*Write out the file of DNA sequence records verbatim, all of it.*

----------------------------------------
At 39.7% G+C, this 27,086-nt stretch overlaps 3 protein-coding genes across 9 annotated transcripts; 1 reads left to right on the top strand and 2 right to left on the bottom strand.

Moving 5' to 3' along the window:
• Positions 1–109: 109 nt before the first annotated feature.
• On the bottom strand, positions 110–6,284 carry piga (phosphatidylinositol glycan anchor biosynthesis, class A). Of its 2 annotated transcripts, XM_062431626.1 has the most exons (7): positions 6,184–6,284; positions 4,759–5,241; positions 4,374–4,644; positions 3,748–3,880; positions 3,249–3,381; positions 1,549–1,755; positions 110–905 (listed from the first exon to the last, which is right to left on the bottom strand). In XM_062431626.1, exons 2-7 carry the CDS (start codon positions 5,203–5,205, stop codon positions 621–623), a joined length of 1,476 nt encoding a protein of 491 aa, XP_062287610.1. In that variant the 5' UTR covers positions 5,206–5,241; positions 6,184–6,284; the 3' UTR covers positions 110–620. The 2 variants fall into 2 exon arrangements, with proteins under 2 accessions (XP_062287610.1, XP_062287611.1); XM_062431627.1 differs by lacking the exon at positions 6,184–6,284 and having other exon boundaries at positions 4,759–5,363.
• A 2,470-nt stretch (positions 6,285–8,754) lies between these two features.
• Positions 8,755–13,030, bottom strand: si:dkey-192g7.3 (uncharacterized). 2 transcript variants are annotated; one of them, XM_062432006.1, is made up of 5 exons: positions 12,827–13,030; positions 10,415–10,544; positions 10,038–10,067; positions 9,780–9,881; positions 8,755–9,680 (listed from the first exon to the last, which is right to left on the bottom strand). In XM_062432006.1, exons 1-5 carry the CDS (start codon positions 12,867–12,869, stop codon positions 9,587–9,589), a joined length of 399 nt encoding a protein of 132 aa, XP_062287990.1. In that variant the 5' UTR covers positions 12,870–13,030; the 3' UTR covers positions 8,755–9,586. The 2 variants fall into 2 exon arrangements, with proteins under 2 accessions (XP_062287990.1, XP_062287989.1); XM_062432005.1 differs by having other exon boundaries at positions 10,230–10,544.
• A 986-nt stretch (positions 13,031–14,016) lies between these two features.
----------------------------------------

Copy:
At 39.7% G+C, this 27,086-nt stretch overlaps 3 protein-coding genes across 9 annotated transcripts; 1 reads left to right on the top strand and 2 right to left on the bottom strand.

Moving 5' to 3' along the window:
• Positions 1–109: 109 nt before the first annotated feature.
• On the bottom strand, positions 110–6,284 carry piga (phosphatidylinositol glycan anchor biosynthesis, class A). Of its 2 annotated transcripts, XM_062431626.1 has the most exons (7): positions 6,184–6,284; positions 4,759–5,241; positions 4,374–4,644; positions 3,748–3,880; positions 3,249–3,381; positions 1,549–1,755; positions 110–905 (listed from the first exon to the last, which is right to left on the bottom strand). In XM_062431626.1, exons 2-7 carry the CDS (start codon positions 5,203–5,205, stop codon positions 621–623), a joined length of 1,476 nt encoding a protein of 491 aa, XP_062287610.1. In that variant the 5' UTR covers positions 5,206–5,241; positions 6,184–6,284; the 3' UTR covers positions 110–620. The 2 variants fall into 2 exon arrangements, with proteins under 2 accessions (XP_062287610.1, XP_062287611.1); XM_062431627.1 differs by lacking the exon at positions 6,184–6,284 and having other exon boundaries at positions 4,759–5,363.
• A 2,470-nt stretch (positions 6,285–8,754) lies between these two features.
• Positions 8,755–13,030, bottom strand: si:dkey-192g7.3 (uncharacterized). 2 transcript variants are annotated; one of them, XM_062432006.1, is made up of 5 exons: positions 12,827–13,030; positions 10,415–10,544; positions 10,038–10,067; positions 9,780–9,881; positions 8,755–9,680 (listed from the first exon to the last, which is right to left on the bottom strand). In XM_062432006.1, exons 1-5 carry the CDS (start codon positions 12,867–12,869, stop codon positions 9,587–9,589), a joined length of 399 nt encoding a protein of 132 aa, XP_062287990.1. In that variant the 5' UTR covers positions 12,870–13,030; the 3' UTR covers positions 8,755–9,586. The 2 variants fall into 2 exon arrangements, with proteins under 2 accessions (XP_062287990.1, XP_062287989.1); XM_062432005.1 differs by having other exon boundaries at positions 10,230–10,544.
• A 986-nt stretch (positions 13,031–14,016) lies between these two features.